@jerry99 I am half way through, but I have been reading this for a month.


Health policy and statistics. Just started a master’s program, on top of my full time job, which hasn’t left much time for recreational.... anything.


I’m reading a book about young women raised in purity culture (aka no sexual anything before marriage) []

UUNJ Level 8 Nov 4, 2018

I am rereading a wonderful, hilarious book:

  1. "The Improbability of Love" by Hannah Rothschild.

Before that, I also savored from my home library, books I love:

2. "Crow Lake" by Mary Lawson.

3. "Rise and Shine" by Anna Quindlen.

This month's book club selection:

  1. "Salt To the Sea" by Ruta Sepetys. This powerful, gorgeously written exploration of a little-known WWII tragedy, the sinking of the MV Wilhelm Gustloff ship. Over 9,000 passengers died, the worst maritime disaster in history.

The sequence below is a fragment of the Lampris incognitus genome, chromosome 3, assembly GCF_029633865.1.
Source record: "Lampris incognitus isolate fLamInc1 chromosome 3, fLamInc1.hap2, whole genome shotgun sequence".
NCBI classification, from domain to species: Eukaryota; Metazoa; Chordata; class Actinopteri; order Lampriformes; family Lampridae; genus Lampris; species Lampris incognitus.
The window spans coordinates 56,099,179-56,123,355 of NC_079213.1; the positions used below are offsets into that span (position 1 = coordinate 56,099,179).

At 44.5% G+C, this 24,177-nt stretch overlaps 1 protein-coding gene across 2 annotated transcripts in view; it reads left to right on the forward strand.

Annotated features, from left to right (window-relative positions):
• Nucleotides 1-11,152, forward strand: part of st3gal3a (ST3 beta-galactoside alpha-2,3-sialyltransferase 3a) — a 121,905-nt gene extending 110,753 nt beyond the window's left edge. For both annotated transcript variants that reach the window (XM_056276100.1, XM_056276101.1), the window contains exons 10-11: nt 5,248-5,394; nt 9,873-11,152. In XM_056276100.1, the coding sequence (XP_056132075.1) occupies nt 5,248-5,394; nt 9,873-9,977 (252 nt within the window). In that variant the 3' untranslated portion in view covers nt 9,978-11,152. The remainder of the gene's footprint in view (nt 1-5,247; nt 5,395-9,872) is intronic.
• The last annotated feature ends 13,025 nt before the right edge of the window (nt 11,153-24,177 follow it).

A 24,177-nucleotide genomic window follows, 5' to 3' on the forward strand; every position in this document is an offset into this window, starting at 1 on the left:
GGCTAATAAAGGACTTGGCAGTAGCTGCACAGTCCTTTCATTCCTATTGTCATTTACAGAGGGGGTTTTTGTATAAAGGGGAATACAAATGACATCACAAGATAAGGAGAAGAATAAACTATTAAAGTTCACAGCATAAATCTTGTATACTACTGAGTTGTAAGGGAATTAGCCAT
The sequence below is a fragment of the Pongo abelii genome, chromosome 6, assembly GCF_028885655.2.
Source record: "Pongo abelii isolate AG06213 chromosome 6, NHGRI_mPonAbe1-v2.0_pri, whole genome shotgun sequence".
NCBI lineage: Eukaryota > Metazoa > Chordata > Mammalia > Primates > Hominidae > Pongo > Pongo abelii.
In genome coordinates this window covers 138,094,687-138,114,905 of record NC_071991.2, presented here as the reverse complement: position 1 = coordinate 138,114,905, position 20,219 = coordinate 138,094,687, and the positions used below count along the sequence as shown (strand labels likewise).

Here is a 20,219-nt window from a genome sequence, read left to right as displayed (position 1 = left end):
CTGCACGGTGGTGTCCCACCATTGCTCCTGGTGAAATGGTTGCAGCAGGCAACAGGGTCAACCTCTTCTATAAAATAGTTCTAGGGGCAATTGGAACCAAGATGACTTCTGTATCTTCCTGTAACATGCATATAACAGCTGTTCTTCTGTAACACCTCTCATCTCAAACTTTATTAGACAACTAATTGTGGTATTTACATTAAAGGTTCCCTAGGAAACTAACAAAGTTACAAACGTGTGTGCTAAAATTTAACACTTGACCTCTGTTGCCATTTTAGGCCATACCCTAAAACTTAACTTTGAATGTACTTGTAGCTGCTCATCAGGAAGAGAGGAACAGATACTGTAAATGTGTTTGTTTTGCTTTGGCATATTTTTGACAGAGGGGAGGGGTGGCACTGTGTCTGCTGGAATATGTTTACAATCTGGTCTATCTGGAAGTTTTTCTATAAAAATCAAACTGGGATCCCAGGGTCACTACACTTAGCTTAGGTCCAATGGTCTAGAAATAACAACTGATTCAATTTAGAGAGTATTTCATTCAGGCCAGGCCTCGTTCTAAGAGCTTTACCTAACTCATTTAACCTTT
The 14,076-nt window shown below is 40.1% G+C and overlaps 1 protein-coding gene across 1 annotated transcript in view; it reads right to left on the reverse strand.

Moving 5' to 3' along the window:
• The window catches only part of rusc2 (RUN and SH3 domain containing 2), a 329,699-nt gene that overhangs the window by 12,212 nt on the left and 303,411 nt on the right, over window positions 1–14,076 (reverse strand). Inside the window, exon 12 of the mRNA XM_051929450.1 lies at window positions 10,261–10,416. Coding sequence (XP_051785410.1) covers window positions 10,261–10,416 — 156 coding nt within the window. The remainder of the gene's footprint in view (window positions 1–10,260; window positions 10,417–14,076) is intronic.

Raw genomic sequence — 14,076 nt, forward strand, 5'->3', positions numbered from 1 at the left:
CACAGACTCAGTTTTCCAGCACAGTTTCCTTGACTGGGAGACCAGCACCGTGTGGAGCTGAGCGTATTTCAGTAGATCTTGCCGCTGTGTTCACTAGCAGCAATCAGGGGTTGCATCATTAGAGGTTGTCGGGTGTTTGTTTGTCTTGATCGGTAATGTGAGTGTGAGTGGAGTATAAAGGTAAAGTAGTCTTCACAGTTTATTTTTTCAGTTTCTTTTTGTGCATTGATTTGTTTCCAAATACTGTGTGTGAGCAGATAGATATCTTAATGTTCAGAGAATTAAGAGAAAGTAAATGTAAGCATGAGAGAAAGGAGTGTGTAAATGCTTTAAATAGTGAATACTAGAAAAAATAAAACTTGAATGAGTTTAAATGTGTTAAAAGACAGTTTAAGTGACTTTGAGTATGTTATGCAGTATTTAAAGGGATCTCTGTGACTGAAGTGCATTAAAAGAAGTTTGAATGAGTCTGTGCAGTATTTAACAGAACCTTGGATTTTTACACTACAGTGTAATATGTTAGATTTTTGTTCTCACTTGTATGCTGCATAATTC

The Prince
Heretics of Dune

Heretics of Dune is one of my favorite of the series!



  1. TheLord of the Rings trilogy for the umpteenth time.
  2. Homo Deus by Yuval Noah Harari

I am reading three books.

  1. Re-reading the Terror by Dan Simmons. Love this book.
  2. Fortress of Solitude by Jonathan Lethem, recommended by my secondary book pimp. (Yes, I have two).
  3. Raw Spirit, by Iain Banks, recommended by @Jnei.

I am pairing the first one with bourbon, the second with coffee, and the third with scotch.

Dan Simmons is great. I picked up The Fifth Heart by Dan Simmons in the bargain books at Barnes & Noble a while back. I love anything with Sherlock Holmes. Mr. Simmons did an excellent job of introducing the fiction of Holmes with the accuracy of U.S. history. It was a wonderful read.